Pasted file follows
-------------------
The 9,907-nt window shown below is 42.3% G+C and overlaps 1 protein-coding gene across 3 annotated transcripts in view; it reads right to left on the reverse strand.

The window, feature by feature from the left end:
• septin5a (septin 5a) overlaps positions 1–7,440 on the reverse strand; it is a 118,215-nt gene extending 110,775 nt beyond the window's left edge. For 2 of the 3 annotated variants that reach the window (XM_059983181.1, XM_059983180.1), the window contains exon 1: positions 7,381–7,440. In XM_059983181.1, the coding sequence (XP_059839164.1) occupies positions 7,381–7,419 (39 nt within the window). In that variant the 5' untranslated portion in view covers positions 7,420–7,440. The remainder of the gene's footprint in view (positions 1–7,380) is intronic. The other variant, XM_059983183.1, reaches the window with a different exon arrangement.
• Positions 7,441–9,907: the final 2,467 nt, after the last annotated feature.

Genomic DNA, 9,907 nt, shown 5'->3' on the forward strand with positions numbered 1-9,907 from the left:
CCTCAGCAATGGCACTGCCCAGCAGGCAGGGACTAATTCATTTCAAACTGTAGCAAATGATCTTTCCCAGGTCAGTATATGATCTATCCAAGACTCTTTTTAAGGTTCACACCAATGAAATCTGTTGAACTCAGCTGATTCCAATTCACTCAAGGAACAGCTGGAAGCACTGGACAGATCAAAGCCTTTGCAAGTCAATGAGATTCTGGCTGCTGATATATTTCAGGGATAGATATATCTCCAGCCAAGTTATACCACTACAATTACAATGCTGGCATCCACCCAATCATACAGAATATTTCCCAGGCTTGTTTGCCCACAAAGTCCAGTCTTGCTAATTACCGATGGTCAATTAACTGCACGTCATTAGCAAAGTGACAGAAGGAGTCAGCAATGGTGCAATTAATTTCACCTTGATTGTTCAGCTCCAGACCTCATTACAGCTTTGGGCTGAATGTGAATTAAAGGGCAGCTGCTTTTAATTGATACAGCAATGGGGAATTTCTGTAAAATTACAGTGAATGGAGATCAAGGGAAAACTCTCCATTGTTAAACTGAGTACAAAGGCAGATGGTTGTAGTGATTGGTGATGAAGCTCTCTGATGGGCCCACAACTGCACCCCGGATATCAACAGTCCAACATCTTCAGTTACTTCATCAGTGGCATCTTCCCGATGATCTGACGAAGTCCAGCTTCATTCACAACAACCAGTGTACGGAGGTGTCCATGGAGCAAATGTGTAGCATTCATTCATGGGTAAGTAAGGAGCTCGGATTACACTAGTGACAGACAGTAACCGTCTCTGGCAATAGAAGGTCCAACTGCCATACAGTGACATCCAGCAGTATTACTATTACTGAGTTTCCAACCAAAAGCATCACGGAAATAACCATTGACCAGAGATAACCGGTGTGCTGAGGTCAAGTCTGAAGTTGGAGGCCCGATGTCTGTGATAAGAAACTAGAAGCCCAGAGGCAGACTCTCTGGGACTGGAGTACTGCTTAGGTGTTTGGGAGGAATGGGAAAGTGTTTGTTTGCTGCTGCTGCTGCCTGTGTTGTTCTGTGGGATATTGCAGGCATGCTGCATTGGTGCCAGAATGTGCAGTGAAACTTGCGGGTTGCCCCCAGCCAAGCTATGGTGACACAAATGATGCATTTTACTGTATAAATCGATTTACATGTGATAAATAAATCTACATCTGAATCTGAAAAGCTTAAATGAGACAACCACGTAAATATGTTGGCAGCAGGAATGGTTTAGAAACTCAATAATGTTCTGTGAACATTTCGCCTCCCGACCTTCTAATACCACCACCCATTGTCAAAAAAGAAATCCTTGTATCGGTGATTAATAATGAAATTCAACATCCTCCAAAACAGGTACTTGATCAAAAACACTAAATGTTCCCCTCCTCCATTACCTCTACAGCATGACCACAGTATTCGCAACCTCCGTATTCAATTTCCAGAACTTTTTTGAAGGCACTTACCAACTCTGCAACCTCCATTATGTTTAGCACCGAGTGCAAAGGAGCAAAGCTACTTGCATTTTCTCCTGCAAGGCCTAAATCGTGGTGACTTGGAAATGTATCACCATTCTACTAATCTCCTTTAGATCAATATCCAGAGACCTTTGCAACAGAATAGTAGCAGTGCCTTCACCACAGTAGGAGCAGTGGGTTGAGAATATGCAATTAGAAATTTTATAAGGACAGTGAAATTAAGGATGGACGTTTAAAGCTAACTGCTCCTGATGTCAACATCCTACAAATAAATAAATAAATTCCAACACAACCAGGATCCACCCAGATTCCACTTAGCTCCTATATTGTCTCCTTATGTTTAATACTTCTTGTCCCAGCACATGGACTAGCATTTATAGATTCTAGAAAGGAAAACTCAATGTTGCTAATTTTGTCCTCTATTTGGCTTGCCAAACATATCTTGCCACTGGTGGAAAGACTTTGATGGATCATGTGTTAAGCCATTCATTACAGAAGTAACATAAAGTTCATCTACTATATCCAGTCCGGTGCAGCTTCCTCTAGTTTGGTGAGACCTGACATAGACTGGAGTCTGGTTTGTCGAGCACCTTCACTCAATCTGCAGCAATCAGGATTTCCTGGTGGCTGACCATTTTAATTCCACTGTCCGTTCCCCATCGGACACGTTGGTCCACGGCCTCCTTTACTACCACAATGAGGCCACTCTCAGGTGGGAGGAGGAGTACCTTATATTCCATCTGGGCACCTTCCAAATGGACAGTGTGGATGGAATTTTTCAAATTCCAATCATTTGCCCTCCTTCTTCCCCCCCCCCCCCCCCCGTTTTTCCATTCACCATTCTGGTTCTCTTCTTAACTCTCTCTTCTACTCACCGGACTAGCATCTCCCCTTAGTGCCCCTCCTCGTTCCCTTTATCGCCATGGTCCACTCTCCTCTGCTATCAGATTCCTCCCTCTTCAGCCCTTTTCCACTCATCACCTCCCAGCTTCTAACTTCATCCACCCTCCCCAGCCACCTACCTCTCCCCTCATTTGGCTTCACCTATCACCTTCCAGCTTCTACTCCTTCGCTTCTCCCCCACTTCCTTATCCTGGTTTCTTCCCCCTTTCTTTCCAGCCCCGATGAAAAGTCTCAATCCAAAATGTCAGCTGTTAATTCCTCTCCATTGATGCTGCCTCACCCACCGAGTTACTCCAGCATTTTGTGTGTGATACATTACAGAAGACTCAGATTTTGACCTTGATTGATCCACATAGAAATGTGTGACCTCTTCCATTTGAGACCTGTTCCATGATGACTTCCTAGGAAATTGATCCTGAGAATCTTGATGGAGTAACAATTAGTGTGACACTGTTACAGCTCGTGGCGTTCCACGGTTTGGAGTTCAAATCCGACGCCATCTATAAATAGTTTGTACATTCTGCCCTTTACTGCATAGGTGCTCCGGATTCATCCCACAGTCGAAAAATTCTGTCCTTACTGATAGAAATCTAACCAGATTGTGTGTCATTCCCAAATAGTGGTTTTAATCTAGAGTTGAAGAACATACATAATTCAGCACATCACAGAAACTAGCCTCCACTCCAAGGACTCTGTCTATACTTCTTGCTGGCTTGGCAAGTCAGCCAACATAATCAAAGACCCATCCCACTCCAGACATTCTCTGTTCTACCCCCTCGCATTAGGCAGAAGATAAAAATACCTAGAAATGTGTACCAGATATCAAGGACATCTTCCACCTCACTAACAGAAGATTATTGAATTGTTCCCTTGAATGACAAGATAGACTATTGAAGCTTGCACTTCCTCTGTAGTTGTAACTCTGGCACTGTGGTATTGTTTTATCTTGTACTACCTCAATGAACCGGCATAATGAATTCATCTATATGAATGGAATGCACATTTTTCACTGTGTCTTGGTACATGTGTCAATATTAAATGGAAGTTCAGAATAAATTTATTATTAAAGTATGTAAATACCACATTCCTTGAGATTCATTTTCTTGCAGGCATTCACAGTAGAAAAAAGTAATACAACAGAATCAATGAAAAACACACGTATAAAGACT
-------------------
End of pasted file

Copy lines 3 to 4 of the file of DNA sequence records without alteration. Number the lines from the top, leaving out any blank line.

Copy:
• septin5a (septin 5a) overlaps positions 1–7,440 on the reverse strand; it is a 118,215-nt gene extending 110,775 nt beyond the window's left edge. For 2 of the 3 annotated variants that reach the window (XM_059983181.1, XM_059983180.1), the window contains exon 1: positions 7,381–7,440. In XM_059983181.1, the coding sequence (XP_059839164.1) occupies positions 7,381–7,419 (39 nt within the window). In that variant the 5' untranslated portion in view covers positions 7,420–7,440. The remainder of the gene's footprint in view (positions 1–7,380) is intronic. The other variant, XM_059983183.1, reaches the window with a different exon arrangement.
• Positions 7,441–9,907: the final 2,467 nt, after the last annotated feature.